California Family Law Attorney
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May 21, 2010
  What is HEAD OF HOUSEHOLD status for IRS purposes?
Posted By Thurman Arnold

Q. What is the effect of claiming "head of household" status in a tax return?


A. Head of household does not apply to joint tax returns. If you are divorced, or if you are married filing separately, you may be entitled to claim HH status. This is also often referred to as HH/MLA (married living apart). There are important tax advantages to filing HH/MLA. It is not an exemption, but a filing status just like filing "married," "married filing separately," and "single."

To qualify you must be separated from your spouse during the last 6 months of the calendar year and have at least one child living with you for more than 50% of the time. You may well pay less taxes to the IRS if you can claim it.

There is an extremely important piece of knowledge here that many attorneys and most family law judges seem to forget or ignore: In situations where each parent has exactly 50% custody of the children, neither can file HH/MLA. 50-50 custody is a common shorthand way to characterize true joint physical custody arrangements. But to be eligible for this filing status, the custody cannot be exactly the same for each parent; if you presently share custody per a equal custody order, you would do well to modify the order (and even alter slightly your actual custodial timeshare). All you need do to avoid this problem is give one parent 50.1% custody and the other 49.9%, particularly in any orders that are drafted and filed with the Court. Squabbling over these percentages is a waste of time and money - it will not hurt you to be the 49.9% parent.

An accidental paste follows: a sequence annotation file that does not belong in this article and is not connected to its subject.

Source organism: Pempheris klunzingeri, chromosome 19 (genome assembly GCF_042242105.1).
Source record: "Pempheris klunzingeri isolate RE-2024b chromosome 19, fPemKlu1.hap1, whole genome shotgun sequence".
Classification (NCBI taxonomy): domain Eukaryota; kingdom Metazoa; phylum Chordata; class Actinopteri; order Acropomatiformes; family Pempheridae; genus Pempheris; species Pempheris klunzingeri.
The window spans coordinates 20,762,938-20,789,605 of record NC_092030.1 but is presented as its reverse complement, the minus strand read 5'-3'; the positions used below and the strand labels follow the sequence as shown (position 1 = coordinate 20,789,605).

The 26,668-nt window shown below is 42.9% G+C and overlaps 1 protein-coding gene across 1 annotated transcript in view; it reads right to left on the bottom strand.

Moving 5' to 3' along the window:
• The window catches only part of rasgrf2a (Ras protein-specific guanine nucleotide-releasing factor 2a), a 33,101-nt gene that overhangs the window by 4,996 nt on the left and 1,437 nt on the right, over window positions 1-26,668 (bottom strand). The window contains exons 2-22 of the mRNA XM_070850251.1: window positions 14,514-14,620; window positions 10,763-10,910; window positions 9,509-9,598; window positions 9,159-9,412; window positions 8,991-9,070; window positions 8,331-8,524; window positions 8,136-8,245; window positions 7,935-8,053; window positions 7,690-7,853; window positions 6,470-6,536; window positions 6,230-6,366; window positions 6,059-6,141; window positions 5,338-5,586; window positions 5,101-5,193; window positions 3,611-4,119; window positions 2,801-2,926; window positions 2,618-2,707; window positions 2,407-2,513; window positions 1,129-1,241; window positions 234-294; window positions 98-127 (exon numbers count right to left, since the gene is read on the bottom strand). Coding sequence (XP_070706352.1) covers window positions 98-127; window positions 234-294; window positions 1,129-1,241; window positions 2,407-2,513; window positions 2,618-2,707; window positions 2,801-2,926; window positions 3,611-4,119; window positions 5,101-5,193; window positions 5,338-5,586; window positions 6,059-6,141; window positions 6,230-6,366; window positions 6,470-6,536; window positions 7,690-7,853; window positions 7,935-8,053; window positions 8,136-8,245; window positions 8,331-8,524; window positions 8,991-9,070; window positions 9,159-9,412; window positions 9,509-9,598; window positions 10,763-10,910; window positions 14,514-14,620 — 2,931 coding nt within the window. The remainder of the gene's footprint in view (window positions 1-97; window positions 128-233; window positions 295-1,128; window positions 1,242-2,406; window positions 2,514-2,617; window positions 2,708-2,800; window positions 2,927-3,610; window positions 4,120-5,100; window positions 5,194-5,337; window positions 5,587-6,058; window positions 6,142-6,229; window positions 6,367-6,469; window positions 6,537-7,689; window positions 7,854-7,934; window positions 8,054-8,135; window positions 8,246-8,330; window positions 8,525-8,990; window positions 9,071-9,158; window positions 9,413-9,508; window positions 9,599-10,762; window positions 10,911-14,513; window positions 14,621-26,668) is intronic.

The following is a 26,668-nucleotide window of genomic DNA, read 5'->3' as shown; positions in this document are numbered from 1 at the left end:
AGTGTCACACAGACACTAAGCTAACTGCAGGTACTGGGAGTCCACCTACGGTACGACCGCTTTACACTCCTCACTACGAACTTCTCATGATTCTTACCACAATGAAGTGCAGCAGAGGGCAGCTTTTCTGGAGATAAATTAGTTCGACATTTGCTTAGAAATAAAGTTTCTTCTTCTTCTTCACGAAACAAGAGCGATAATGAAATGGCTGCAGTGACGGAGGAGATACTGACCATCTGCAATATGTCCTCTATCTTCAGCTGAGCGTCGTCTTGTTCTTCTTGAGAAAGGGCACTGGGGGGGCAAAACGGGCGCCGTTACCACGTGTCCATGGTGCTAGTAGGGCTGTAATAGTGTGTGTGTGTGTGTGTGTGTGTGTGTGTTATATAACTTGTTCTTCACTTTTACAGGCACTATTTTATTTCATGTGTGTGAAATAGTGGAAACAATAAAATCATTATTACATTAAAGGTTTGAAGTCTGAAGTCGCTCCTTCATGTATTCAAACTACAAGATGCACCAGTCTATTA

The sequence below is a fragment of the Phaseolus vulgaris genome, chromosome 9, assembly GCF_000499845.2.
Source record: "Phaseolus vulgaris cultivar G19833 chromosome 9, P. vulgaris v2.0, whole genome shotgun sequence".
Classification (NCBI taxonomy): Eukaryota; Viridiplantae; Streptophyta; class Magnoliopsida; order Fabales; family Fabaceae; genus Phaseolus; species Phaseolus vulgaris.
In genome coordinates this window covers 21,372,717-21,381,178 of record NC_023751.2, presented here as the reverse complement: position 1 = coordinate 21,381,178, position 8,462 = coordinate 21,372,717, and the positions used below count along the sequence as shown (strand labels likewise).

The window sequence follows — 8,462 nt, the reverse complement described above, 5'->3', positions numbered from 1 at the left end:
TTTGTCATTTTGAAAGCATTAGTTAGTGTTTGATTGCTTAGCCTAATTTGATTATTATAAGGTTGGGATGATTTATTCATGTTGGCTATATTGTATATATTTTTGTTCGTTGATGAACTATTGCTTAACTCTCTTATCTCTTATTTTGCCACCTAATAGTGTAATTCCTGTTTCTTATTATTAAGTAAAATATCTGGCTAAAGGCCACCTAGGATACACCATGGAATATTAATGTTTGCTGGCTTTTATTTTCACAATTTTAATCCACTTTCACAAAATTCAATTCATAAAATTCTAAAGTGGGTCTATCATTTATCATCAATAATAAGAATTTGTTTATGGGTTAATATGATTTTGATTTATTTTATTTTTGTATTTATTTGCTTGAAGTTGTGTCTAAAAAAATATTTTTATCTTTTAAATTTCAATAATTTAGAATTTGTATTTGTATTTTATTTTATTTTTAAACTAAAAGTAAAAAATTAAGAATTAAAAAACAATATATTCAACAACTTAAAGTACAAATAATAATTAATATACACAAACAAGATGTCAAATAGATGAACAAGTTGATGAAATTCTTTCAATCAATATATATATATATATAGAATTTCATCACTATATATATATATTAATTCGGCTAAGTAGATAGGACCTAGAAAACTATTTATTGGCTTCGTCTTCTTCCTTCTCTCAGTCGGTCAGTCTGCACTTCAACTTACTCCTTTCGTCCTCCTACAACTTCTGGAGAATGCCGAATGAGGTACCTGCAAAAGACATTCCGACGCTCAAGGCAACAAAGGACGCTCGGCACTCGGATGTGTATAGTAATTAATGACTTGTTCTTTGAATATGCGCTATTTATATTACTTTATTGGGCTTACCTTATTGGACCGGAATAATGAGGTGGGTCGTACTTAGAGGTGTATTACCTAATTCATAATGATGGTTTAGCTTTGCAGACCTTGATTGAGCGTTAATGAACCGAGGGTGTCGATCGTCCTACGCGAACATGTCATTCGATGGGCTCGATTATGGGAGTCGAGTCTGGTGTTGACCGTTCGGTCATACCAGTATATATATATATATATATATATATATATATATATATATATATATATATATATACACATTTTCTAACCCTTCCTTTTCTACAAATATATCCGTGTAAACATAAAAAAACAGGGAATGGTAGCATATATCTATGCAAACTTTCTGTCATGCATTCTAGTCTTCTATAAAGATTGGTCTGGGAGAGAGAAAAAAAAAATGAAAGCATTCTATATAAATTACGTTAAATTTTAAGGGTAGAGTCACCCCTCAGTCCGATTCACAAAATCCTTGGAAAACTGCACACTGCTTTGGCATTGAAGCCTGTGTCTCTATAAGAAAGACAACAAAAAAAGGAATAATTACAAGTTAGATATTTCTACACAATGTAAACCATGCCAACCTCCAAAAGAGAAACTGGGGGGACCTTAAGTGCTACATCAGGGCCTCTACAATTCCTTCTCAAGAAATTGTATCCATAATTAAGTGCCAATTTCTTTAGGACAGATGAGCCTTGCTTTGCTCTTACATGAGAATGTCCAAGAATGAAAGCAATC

If there is more than one child, then parents can modify the parenting schedule so that each can claim one in order to maximize each party's tax savings and the support dollars.

Your filing status is important to your spousal and child support rights and obligations. Family Code § 4059(a) requires that child support orders be based upon accurate tax filing assumptions, and the support programs (the Dissomaster, Xspouse) similarly require a status to be selected before a support number can be rendered.

For a payor spouse, the child support will be less if the filing status is Single than it will be if the status is HH/MLA, but if you truly file Single the costs paid to the government will likely exceed any perceived savings on child support. This is because a person has more net disposable income after taxes when they are HH/MLA or even MFS than when they are Single. In the same way, the child support may be less for a parent claiming HH/MLA depending upon their income but if they have little income the HH/MLA may have little or relatively little economic value to them.

This is a good example of how Mediation and/or Collaborative Divorce can be used to benefit separating spouses. Money can be saved for both parties where they structure their dissolution to maximize tax benefits and minimize tax consequences to each - which nobody typically considers or does in the midst of a hostile, contested divorce. The IRS benefits when couples are at war! In a mediated or collaborative dissolution, neutral tax experts can be consulted and used to design agreements that save the higher earning parent money while increasing the cash available to the supported spouse and for children. Would you not rather give money to your kids than to Uncle Sam?

Thurman W. Arnold III


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May 21, 2010
  Must I file a JOINT TAX RETURN if we are not yet divorced?
Posted By Thurman Arnold

Q. My husband and I separated in 2009 but we are not divorced yet. We are on extension because he wanted me to sign a joint tax return with him, but I am nervous about doing it and keep stalling. He says if I don't sign he will ask the judge to make me. He has his own business and I suspect he is not reporting all his income. Am I required to file jointly and what happens if I do?